Rise upfor you the flag is flungfor you the bugle trills,

For you bouquets and ribbon’d wreathsfor you the shores a-crowding,

For you they call, the swaying mass, their eager faces turning;

                         Here Captain! dear father!

                            This arm beneath your head!

                               It is some dream that on the deck,

                                 You’ve fallen cold and dead.

My Captain does not answer, his lips are pale and still,

My father does not feel my arm, he has no pulse nor will,

The ship is anchor’d safe and sound, its voyage closed and done,

From fearful trip the victor ship comes in with object won;

                         Exult O shores, and ring O bells!

                            But I with mournful tread,

                               Walk the deck my Captain lies,

                                  Fallen cold and dead.


Do Not Go Gentle Into That Good Night, by Dylan Thomas

Do not go gentle into that good night,

Old age should burn and rave at close of day;

Rage, rage against the dying of the light.

Though wise men at their end know dark is right,

Because their words had forked no lightning they

Do not go gentle into that good night.

Good men, the last wave by, crying how bright

Their frail deeds might have danced in a green bay,

Rage, rage against the dying of the light.

Wild men who caught and sang the sun in flight,

And learn, too late, they grieved it on its way,

Do not go gentle into that good night.

Grave men, near death, who see with blinding sight

Blind eyes could blaze like meteors and be gay,

Rage, rage against the dying of the light.

And you, my father, there on the sad height,

Curse, bless, me now with your fierce tears, I pray.

Do not go gentle into that good night.

Rage, rage against the dying of the light.


Quote

No More

“There is no way for us to see what the Pillars of Creation — or anything in the universe — look like now. We see galaxies 3 billion light-years away as they looked 3 billion years ago. We see the Sun as it looked 8.5 minutes ago. If you were standing one foot in front of me, I would see you as you looked 1.01670336 nanoseconds ago, which is the time it would take for the light to reflect from your face to my pupil. While our brains live in their present, we see everything else in its past tense.”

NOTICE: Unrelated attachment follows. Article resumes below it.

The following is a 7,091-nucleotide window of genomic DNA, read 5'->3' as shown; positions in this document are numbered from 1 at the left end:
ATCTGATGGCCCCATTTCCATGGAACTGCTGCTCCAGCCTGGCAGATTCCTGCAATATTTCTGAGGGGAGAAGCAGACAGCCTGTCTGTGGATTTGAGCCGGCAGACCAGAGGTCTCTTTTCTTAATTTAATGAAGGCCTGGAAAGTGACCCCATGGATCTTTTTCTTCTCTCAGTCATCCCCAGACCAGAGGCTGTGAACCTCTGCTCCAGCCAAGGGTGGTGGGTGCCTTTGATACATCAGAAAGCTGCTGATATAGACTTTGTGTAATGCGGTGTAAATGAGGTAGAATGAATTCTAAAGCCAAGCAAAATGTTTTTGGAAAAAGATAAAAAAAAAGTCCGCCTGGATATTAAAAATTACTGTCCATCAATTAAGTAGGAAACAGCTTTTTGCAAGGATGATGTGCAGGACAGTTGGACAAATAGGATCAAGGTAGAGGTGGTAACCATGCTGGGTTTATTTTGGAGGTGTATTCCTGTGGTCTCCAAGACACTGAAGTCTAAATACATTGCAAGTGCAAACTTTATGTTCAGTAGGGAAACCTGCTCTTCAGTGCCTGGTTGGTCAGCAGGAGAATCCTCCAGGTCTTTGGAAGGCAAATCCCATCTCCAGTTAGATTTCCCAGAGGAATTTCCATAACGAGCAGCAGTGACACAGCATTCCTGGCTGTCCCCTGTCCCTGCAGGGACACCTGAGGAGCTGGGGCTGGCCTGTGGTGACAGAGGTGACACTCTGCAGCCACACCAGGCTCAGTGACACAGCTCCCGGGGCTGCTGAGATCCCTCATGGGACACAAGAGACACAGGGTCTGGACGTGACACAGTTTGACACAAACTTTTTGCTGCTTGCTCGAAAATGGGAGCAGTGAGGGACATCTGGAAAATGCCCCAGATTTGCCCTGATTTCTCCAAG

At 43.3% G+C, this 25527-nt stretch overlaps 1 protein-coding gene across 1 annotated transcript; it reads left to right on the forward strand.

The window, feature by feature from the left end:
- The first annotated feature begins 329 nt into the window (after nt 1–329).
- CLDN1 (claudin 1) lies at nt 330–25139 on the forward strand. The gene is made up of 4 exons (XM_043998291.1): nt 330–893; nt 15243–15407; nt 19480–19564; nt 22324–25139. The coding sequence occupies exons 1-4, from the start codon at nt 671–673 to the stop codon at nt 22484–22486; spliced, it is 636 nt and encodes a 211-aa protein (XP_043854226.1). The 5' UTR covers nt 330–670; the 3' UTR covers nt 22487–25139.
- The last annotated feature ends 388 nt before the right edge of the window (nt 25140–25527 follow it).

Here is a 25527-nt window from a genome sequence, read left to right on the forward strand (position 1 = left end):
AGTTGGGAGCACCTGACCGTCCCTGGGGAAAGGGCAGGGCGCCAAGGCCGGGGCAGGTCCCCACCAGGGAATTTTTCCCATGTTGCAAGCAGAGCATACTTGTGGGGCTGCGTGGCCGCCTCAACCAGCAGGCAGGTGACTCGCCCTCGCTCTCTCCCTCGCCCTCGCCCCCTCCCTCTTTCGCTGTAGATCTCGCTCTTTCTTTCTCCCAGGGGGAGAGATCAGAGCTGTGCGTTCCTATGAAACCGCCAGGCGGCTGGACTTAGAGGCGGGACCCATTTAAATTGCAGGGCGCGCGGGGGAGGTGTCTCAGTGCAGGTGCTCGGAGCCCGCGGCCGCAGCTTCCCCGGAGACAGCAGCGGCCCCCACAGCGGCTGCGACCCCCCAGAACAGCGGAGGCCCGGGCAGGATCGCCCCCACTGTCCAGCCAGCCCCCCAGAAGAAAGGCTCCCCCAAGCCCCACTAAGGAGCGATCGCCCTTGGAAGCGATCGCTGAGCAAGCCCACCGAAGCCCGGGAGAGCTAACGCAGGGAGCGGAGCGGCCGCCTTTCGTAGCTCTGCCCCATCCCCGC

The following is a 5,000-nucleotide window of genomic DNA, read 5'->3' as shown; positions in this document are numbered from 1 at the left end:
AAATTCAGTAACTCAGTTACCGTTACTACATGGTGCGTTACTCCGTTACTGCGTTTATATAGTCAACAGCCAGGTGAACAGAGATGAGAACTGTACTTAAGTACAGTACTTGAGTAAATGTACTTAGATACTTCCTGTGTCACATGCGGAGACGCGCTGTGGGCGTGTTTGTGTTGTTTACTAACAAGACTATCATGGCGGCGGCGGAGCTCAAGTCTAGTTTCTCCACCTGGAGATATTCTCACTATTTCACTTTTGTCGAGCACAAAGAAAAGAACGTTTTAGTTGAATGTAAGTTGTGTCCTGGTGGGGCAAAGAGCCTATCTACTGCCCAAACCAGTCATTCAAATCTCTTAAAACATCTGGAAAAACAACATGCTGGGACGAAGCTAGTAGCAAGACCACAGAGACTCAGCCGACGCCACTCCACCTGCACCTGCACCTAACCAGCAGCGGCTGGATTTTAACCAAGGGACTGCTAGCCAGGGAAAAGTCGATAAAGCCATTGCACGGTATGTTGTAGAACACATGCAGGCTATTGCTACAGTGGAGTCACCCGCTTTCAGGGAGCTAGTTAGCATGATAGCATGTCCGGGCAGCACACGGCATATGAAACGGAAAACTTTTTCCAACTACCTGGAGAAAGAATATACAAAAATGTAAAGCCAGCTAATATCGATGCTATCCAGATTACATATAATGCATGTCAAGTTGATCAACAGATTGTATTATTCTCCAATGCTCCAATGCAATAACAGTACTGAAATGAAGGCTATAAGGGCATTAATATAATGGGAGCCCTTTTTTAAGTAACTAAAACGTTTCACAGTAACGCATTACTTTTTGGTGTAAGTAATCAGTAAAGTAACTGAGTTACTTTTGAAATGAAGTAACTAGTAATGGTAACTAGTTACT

Three Men in a Boat by Jerome K. Jerome

“George and Harris and Montmorency are not poetic ideals, but things of flesh and blood—especially George, who weighs about twelve stone.”

“In the present instance, going back to the liver-pill circular, I had the symptoms, beyond all mistake, the chief among them being “a general disinclination to work of any kind.”sd

“…and trying to reach a point three inches beyond what was possible for him to reach, the string would slip, and down he would slide on to the piano, a really fine musical effect being produced by the suddenness with which his head and body struck all the notes at the same time.”

“Everything has its drawbacks, as the man said when his mother-in-law died, and they came down upon him for the funeral expenses.”

“He said he dearly loved a bit of cheese, but it was beyond his means; so he determined to get rid of them.  He threw them into the canal; but had to fish them out again, as the bargemen complained.  They said it made them feel quite faint.  And, after that, he took them one dark night and left them in the parish mortuary.  But the coroner discovered them, and made a fearful fuss. He said it was a plot to deprive him of his living by waking up the corpses.”

“I rummaged the things up into much the same state that they must have been before the world was created, and when chaos reigned.”

“I wonder if there is real intrinsic beauty in the old soup-plates, beer-mugs, and candle-snuffers that we prize so now, or if it is only the halo of age glowing around them that gives them their charms in our eyes.”